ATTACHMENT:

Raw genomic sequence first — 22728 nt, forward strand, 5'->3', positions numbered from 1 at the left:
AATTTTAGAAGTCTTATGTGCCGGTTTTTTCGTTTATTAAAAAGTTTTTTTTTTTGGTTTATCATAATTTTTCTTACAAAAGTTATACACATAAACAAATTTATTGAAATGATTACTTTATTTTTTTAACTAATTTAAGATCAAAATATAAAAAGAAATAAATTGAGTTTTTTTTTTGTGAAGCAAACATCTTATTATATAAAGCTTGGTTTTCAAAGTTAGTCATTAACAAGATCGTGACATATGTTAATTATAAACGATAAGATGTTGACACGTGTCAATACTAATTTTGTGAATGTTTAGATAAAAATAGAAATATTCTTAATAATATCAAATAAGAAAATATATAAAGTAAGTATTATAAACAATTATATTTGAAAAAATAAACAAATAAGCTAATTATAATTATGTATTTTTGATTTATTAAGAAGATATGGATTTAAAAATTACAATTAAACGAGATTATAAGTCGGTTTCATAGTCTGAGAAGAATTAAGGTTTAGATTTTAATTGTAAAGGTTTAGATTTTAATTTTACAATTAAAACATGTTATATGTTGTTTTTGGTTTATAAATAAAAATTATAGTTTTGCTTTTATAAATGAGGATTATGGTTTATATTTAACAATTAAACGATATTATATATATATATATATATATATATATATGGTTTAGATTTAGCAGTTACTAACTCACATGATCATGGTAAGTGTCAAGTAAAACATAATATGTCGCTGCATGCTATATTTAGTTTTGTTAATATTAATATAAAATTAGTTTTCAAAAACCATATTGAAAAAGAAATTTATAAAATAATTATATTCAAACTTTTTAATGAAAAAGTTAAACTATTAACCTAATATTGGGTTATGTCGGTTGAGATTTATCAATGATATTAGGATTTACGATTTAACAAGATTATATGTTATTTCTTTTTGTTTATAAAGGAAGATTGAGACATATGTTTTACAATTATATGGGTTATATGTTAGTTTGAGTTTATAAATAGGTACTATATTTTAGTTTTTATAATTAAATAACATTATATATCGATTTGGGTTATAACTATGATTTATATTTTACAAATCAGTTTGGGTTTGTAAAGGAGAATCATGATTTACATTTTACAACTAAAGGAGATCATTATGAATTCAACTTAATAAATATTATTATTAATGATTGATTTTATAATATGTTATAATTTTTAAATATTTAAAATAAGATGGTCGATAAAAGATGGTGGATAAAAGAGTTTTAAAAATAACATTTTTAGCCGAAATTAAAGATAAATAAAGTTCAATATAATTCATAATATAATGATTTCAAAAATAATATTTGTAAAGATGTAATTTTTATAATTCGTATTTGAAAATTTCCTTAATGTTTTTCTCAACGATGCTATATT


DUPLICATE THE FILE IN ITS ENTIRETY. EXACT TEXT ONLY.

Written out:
Raw genomic sequence first — 22728 nt, forward strand, 5'->3', positions numbered from 1 at the left:
AATTTTAGAAGTCTTATGTGCCGGTTTTTTCGTTTATTAAAAAGTTTTTTTTTTTGGTTTATCATAATTTTTCTTACAAAAGTTATACACATAAACAAATTTATTGAAATGATTACTTTATTTTTTTAACTAATTTAAGATCAAAATATAAAAAGAAATAAATTGAGTTTTTTTTTTGTGAAGCAAACATCTTATTATATAAAGCTTGGTTTTCAAAGTTAGTCATTAACAAGATCGTGACATATGTTAATTATAAACGATAAGATGTTGACACGTGTCAATACTAATTTTGTGAATGTTTAGATAAAAATAGAAATATTCTTAATAATATCAAATAAGAAAATATATAAAGTAAGTATTATAAACAATTATATTTGAAAAAATAAACAAATAAGCTAATTATAATTATGTATTTTTGATTTATTAAGAAGATATGGATTTAAAAATTACAATTAAACGAGATTATAAGTCGGTTTCATAGTCTGAGAAGAATTAAGGTTTAGATTTTAATTGTAAAGGTTTAGATTTTAATTTTACAATTAAAACATGTTATATGTTGTTTTTGGTTTATAAATAAAAATTATAGTTTTGCTTTTATAAATGAGGATTATGGTTTATATTTAACAATTAAACGATATTATATATATATATATATATATATATATATGGTTTAGATTTAGCAGTTACTAACTCACATGATCATGGTAAGTGTCAAGTAAAACATAATATGTCGCTGCATGCTATATTTAGTTTTGTTAATATTAATATAAAATTAGTTTTCAAAAACCATATTGAAAAAGAAATTTATAAAATAATTATATTCAAACTTTTTAATGAAAAAGTTAAACTATTAACCTAATATTGGGTTATGTCGGTTGAGATTTATCAATGATATTAGGATTTACGATTTAACAAGATTATATGTTATTTCTTTTTGTTTATAAAGGAAGATTGAGACATATGTTTTACAATTATATGGGTTATATGTTAGTTTGAGTTTATAAATAGGTACTATATTTTAGTTTTTATAATTAAATAACATTATATATCGATTTGGGTTATAACTATGATTTATATTTTACAAATCAGTTTGGGTTTGTAAAGGAGAATCATGATTTACATTTTACAACTAAAGGAGATCATTATGAATTCAACTTAATAAATATTATTATTAATGATTGATTTTATAATATGTTATAATTTTTAAATATTTAAAATAAGATGGTCGATAAAAGATGGTGGATAAAAGAGTTTTAAAAATAACATTTTTAGCCGAAATTAAAGATAAATAAAGTTCAATATAATTCATAATATAATGATTTCAAAAATAATATTTGTAAAGATGTAATTTTTATAATTCGTATTTGAAAATTTCCTTAATGTTTTTCTCAACGATGCTATATT